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Old 01-26-2015, 09:57 PM   #2
eschwartz
Ex-Helpdesk Junkie
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Posts: 19,358
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Join Date: Nov 2012
Location: The Beaten Path, USA, Roundworld, This Side of Infinity
Device: Kindle Touch fw5.3.7 (Wifi only)
Only Adobe has the necessary software to create ADEPT-encypted ebooks. This will not change unless Adobe suddenly decides they want people to use their DRM system for absolutely free...

There is no command-line mode to ADE. What it can do, is act as an Open With option for filetypes it knows how to... open.

Adobe isn't completely and utterly stupid. They created the system to sell RMSDK, they aren't going to allow just anyone to use it with "the command-line".




That being said, why bother with the DRM anyway? It doesn't prevent piracy (pirates just download all the pirated books already out there, or exploit the analog loophole and screenshot it then use OCR) and the DRM will be cracked the very instant it becomes popular enough that a noticeable number of people buy books using it. Case in point -- Adobe DRM has been cracked for years, with no change in status.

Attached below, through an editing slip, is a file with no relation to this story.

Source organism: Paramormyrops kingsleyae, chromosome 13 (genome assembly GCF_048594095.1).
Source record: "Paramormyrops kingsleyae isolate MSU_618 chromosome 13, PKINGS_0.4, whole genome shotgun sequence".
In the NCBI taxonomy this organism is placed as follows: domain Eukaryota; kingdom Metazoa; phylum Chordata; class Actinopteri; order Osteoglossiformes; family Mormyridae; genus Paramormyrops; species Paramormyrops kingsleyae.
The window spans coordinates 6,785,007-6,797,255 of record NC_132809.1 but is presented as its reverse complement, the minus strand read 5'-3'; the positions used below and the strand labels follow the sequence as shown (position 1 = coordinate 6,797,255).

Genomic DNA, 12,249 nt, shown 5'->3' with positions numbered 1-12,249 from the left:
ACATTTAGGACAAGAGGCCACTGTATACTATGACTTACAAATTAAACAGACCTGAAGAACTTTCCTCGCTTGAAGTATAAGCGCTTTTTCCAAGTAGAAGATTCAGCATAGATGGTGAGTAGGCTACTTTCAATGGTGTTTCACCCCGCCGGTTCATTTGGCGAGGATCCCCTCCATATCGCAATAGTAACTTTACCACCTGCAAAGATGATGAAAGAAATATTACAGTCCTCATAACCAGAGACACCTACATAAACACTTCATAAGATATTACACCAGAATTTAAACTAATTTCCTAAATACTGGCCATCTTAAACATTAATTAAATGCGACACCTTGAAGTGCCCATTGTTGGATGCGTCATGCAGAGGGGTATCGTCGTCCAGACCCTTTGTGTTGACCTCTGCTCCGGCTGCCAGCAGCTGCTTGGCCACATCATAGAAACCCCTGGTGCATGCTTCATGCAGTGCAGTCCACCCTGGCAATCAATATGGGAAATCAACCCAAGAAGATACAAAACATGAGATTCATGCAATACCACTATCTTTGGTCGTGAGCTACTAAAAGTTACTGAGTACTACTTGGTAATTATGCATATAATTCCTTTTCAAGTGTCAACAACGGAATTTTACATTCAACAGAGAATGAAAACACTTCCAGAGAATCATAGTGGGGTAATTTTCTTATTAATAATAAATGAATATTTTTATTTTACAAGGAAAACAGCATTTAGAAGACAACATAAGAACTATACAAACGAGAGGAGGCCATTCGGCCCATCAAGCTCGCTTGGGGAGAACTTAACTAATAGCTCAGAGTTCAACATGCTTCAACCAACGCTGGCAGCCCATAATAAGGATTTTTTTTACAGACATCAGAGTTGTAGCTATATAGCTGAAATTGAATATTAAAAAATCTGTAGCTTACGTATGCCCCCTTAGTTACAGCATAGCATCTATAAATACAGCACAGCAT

So is Amazon's homegrown DRM.
Apple spends a tremendous amount of money fighting with program updates to control their ecosystem, and also no one really buys Apple iBooks. No one has felt it worthwhile enough to crack.
Kobo DRM was broken.
B&N DRM was broken.
The four most popular DRM schemes have all been broken for so long that people have virtually never been NOT able to remove it.
Many consumers will refuse to buy an ebook unless they can strip the DRM. Too many small ebookstores have disappeared to risk losing all their books again.
People who read ebooks have a slight tendency to be on the savvy side anyway.

As a reader, DRM is either never going to be noticed/challenged/have any meaningful effect (people who read a book once, and are anyway scared of the word "file"),
or else it will be regarded as an irritant, preventing me from using my purchase how I see fit (Adobe DRM means I cannot use it on my Kindle for example) and something to strip, remove, set on fire as fast as humanly possible.

ebook DRM should not exist (except in the case of library loans/subscription services) and frankly neither should DRM on any other form of purchased media.

Last edited by eschwartz; 01-26-2015 at 10:01 PM.
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